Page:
• Control – From the time you enter the unit until the day you leave, your environment belongs to you. Like other rental unit owners in Florida, I’m complying with CDC guidelines for cleaning and sanitizing each unit in between renters, (Sandy Beach Vacay Cleaning Guidelines), so you know the unit is completely clean and sanitized, from beginning to end.
  • Safety – This one goes together with control; in that you can create your own “pod” by inviting whoever you feel comfortable being with into your unit. You can stock your own supplies and cook your own meals (or bring in take-out) without risk and in general, live in a self-contained – and therefore completely safe – indoor environment, when you’re not out and about on the beach or by the pool. Which brings me to advantage number 3.
  •  Better experience and more options – My sisters were really looking forward to hanging by the pool when they reserved their rooms at the hotel in Maine. It was the main (no pun intended) reason why they picked the place. The fact that they didn’t have this option put a real crimp in their plans.

Imagine if they had traveled to Florida and stayed at one of the units at Ponce Inlet or Anna Marie Island. The pool would have been open and available to them all day, every day. And the beach would have been steps away, rather than the 40-minute car ride they had to take to get to the beach in Ogunquit.

Not only that, they could have hung out in a 1200 sq. ft. fully equipped two-bedroom condo with kitchen, balcony and living room, rather than the 325 sq. ft. hotel room that offered little more than a bed and an empty mini-bar. There’s no question – a condo definitely expands your entertaining options, especially if you’re vacationing with other family members or friends.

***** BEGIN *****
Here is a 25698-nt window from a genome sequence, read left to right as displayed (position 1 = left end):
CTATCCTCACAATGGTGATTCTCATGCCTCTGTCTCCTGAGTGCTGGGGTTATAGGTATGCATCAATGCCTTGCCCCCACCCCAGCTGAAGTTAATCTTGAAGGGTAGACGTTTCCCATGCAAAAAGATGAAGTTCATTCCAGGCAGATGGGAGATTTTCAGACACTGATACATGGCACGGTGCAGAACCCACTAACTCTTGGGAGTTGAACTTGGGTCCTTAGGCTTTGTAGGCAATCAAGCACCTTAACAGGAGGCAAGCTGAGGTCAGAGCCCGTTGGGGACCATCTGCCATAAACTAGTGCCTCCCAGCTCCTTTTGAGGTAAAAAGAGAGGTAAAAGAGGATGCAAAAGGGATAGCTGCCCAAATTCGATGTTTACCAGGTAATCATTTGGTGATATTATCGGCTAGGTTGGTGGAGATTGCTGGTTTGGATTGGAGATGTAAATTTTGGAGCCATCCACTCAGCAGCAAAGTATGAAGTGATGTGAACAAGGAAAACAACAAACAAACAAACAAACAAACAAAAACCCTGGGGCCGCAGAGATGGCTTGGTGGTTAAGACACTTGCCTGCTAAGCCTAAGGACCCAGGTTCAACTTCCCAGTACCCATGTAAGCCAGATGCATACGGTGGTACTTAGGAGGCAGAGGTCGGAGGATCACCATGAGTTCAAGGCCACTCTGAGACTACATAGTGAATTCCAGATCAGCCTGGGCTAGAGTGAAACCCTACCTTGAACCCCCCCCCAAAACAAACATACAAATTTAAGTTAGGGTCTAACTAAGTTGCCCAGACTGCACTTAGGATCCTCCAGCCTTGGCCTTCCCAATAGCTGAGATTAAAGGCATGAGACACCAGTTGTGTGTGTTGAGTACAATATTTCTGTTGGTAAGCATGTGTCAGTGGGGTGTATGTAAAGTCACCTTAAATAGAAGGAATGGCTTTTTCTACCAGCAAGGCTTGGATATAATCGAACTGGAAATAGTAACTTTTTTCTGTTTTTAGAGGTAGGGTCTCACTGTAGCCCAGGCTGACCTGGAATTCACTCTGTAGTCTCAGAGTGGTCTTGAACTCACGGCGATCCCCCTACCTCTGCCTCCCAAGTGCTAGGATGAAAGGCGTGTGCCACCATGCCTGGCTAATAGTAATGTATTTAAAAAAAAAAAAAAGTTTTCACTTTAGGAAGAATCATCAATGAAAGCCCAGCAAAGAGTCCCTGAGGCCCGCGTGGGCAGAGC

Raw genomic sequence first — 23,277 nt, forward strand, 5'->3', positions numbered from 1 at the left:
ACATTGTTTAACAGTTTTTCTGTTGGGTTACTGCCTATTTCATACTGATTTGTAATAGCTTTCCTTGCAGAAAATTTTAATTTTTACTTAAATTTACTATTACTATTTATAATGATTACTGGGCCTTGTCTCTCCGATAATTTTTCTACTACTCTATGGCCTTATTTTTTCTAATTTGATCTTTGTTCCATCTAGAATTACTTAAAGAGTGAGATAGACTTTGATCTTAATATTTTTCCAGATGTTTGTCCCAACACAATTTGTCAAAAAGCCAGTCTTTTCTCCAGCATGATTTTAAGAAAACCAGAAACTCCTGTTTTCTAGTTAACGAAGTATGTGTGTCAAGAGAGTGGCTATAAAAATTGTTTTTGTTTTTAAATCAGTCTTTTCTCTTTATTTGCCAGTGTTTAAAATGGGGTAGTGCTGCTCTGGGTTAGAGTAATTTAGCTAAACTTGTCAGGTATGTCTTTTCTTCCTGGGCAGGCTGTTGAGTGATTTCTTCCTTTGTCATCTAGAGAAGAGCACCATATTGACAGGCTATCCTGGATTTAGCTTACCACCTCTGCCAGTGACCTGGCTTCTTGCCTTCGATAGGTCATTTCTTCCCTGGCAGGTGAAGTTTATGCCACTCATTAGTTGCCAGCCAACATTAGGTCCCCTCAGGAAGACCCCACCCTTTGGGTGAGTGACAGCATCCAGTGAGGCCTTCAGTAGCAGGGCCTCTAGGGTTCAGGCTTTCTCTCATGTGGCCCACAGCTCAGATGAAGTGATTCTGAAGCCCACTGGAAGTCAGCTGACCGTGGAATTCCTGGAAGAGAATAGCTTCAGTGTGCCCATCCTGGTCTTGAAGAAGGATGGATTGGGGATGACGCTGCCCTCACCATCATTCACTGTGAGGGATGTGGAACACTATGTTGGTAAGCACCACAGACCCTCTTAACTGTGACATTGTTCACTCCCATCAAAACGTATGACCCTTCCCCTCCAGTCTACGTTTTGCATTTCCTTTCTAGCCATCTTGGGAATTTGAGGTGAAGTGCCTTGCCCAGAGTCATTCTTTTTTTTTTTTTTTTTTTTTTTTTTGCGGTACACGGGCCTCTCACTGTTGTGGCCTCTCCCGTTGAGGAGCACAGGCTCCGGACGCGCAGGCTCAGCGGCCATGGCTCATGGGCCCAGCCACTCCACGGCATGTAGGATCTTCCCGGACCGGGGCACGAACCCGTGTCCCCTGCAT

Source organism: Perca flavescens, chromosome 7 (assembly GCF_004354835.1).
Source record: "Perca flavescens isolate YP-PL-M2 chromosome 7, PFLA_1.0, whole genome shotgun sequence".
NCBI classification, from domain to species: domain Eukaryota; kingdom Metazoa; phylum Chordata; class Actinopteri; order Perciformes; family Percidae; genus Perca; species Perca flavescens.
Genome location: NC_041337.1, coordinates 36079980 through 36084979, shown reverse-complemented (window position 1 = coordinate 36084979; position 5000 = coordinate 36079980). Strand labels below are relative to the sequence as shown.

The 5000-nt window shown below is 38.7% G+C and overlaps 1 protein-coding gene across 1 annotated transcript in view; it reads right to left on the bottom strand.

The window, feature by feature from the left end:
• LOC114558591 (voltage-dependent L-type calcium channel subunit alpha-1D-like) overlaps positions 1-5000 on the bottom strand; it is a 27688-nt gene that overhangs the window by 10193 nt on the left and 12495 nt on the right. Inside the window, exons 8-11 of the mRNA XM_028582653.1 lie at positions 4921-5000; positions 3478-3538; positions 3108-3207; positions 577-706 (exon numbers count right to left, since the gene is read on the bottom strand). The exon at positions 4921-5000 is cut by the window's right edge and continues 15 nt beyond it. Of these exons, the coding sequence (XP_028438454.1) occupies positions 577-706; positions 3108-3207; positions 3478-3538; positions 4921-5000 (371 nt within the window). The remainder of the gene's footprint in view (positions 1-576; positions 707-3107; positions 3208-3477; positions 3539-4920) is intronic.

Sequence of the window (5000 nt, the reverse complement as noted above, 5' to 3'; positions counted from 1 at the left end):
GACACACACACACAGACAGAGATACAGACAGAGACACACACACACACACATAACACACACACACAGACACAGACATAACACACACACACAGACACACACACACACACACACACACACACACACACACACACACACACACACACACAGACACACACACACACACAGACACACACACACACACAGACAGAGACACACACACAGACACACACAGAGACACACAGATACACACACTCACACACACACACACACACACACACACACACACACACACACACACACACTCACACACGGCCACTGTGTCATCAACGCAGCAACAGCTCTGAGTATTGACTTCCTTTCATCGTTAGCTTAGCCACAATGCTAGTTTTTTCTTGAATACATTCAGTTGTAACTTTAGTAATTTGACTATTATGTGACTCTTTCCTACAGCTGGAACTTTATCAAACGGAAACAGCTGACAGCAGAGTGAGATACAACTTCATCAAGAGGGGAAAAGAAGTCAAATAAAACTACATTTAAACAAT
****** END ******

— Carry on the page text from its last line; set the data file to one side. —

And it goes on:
The choice is yours, of course. But if you are weighing the pros and cons of hotel/motel versus renting a condo, I really believe the better option is renting your own unit.

So…book a reservation at www.sandybeachvacay.com and see you poolside!

(Except not you, Pen and Candy – because you girls went to Maine instead. Sorry about that….)

Sandy

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sandybeachvacay July 17, 2020

When our governor first re-opened Florida in the wake of Coronavirus concerns, I was worried at first that people would be afraid to leave their homes and head to the beach.
Ha!
We all know how that went.
I can’t keep up with the calls from would-be renters desperate to break free from their home quarantines. It’s astonishing to realize just how many people are looking for relief, and a return to normal living.
But it got me to thinking. Even in so-called “normal times,” what is it about the beach – sans the pesky sea gulls – that calls out to us, long before we actually pack our bags and go?
Here are the 5 reasons I came up with:
1) Family – For many of us, this is the number one reason why people book a beach vacation. I so get this. For many years, summer meant hanging out at the Jersey shore with my dad and my sisters and their kids. I have wonderful memories of Pop making Mickey Mouse pancakes in the morning, before we all packed up and headed down to the beach for hours of lazy lounging, interspersed with short bursts of boogie-boarding or sand-castle building. In the late afternoon, we would pack up yet again and head to the pool to cool off before dinnertime. And that’s how it went for two weeks, every year for too many years to count. We just made great memories. And isn’t that what it’s all about?

2) Friends – Okay, I’ll admit it. I headed to the beach this week with friends to celebrate my birthday – in a socially-distanced appropriate way, of course! Cold beer, good conversation and great people sitting together against the backdrop of a breezy, sun-speckled ocean. C’mon, guys. Is there any better way to mark a major milestone?